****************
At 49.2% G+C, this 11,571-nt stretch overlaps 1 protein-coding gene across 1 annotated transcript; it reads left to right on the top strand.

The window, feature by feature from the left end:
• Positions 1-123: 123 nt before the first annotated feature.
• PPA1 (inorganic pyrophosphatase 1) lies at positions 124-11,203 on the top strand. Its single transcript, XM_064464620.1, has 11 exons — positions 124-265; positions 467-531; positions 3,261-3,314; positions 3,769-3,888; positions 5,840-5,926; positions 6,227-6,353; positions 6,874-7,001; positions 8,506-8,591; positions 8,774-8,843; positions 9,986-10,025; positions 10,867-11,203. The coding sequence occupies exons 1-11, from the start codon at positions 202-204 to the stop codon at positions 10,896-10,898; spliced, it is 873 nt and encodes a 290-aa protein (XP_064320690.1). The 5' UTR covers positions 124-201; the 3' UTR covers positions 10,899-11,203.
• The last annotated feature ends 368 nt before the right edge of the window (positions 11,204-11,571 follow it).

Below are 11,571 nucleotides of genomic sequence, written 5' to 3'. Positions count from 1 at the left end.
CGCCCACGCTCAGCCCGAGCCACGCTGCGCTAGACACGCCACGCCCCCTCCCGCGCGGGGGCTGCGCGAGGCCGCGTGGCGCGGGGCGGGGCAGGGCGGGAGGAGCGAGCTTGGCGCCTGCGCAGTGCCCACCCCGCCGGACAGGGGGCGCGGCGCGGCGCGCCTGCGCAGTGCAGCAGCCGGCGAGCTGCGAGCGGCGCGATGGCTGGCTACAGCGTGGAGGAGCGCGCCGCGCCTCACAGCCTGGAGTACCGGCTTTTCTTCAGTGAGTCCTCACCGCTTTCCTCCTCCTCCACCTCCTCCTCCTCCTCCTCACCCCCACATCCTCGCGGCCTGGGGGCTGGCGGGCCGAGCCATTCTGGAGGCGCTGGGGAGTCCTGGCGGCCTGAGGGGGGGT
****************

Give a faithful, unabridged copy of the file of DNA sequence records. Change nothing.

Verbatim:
At 49.2% G+C, this 11,571-nt stretch overlaps 1 protein-coding gene across 1 annotated transcript; it reads left to right on the top strand.

The window, feature by feature from the left end:
• Positions 1-123: 123 nt before the first annotated feature.
• PPA1 (inorganic pyrophosphatase 1) lies at positions 124-11,203 on the top strand. Its single transcript, XM_064464620.1, has 11 exons — positions 124-265; positions 467-531; positions 3,261-3,314; positions 3,769-3,888; positions 5,840-5,926; positions 6,227-6,353; positions 6,874-7,001; positions 8,506-8,591; positions 8,774-8,843; positions 9,986-10,025; positions 10,867-11,203. The coding sequence occupies exons 1-11, from the start codon at positions 202-204 to the stop codon at positions 10,896-10,898; spliced, it is 873 nt and encodes a 290-aa protein (XP_064320690.1). The 5' UTR covers positions 124-201; the 3' UTR covers positions 10,899-11,203.
• The last annotated feature ends 368 nt before the right edge of the window (positions 11,204-11,571 follow it).

Below are 11,571 nucleotides of genomic sequence, written 5' to 3'. Positions count from 1 at the left end.
CGCCCACGCTCAGCCCGAGCCACGCTGCGCTAGACACGCCACGCCCCCTCCCGCGCGGGGGCTGCGCGAGGCCGCGTGGCGCGGGGCGGGGCAGGGCGGGAGGAGCGAGCTTGGCGCCTGCGCAGTGCCCACCCCGCCGGACAGGGGGCGCGGCGCGGCGCGCCTGCGCAGTGCAGCAGCCGGCGAGCTGCGAGCGGCGCGATGGCTGGCTACAGCGTGGAGGAGCGCGCCGCGCCTCACAGCCTGGAGTACCGGCTTTTCTTCAGTGAGTCCTCACCGCTTTCCTCCTCCTCCACCTCCTCCTCCTCCTCCTCACCCCCACATCCTCGCGGCCTGGGGGCTGGCGGGCCGAGCCATTCTGGAGGCGCTGGGGAGTCCTGGCGGCCTGAGGGGGGGT